02:45 In this docking, this infrastructure, this side of skeleton that anchors the muscle in this way is critical for normal muscle function, loss of any of the proteins that are involved in this scaffolding results in a muscular dystrophy, degeneration of the muscle and varying degrees of inflammation.

    03:02 With the congenital muscular dystrophies, we see abnormalities in a number of associated proteins.

    03:08 Fukutin, POMT1 and a number of different proteins that are involved in these conditions, the congenital muscular dystrophies and different from the other muscular dystrophies, like Duchenne, Becker's and limb-girdle.

    03:22 Let's think about some of the features of these individual congenital muscular dystrophies.

    03:26 And we'll start first with muscle-eye-brain disease.

    03:29 The abnormality is with a gene in the POMGnT1, as you can see here and that's something we can test for on genetic testing.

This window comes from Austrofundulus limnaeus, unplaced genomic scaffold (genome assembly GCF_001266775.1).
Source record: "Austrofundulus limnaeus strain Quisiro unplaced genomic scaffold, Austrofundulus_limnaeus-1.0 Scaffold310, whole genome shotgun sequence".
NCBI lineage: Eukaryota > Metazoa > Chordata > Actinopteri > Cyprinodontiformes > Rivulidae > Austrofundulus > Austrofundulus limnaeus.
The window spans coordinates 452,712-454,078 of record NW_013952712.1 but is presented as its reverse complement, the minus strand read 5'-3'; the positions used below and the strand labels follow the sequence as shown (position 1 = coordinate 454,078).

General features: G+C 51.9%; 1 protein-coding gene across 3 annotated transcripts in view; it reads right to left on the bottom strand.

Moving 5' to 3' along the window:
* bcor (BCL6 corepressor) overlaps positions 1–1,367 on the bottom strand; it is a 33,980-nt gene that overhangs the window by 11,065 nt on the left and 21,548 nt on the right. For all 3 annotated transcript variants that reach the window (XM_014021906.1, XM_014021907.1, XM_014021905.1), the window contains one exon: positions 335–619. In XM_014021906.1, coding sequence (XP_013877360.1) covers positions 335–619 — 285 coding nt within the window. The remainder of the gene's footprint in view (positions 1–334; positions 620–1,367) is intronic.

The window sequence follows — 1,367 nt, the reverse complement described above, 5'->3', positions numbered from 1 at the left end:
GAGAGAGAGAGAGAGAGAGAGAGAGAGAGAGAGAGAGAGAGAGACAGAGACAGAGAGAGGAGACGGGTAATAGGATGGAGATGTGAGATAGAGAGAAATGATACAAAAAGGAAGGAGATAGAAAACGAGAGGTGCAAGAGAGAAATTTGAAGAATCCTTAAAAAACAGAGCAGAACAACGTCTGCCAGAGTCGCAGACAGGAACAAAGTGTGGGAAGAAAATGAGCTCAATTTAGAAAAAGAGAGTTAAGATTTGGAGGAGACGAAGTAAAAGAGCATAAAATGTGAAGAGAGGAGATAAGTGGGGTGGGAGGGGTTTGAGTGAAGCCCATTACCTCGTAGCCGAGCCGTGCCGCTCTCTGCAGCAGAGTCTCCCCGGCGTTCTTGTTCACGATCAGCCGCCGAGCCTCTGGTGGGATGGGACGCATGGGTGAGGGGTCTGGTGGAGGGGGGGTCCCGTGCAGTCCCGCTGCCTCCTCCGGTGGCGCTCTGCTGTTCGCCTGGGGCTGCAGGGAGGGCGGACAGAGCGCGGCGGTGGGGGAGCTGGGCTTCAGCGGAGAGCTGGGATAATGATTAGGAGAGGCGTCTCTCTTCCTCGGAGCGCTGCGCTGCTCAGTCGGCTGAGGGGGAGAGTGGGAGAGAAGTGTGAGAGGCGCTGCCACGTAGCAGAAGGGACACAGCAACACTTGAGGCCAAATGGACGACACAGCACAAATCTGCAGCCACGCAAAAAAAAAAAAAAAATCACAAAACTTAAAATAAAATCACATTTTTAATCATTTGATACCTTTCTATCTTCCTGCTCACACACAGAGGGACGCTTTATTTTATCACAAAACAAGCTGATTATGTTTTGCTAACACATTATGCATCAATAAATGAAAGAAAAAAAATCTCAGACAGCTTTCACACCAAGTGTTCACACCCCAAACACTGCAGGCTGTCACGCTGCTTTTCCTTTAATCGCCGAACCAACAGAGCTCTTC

03:38 We'll look for mutations in that gene.

    03:41 The clinical presentation with muscle-eye-brain disease includes severe muscle weakness, often with mental retardation epilepsy, patients can have neuronal migration disorders and ocular abnormalities and that complex points us to muscle-eye-brain disease.

    03:55 When we see patients with severe hypotonia, mental retardation, epilepsy, we'll consider genetic testing to evaluate for this condition.

    04:03 What about Fukuyama disease? This is a problem with the Fukutin protein that we saw on the last slide.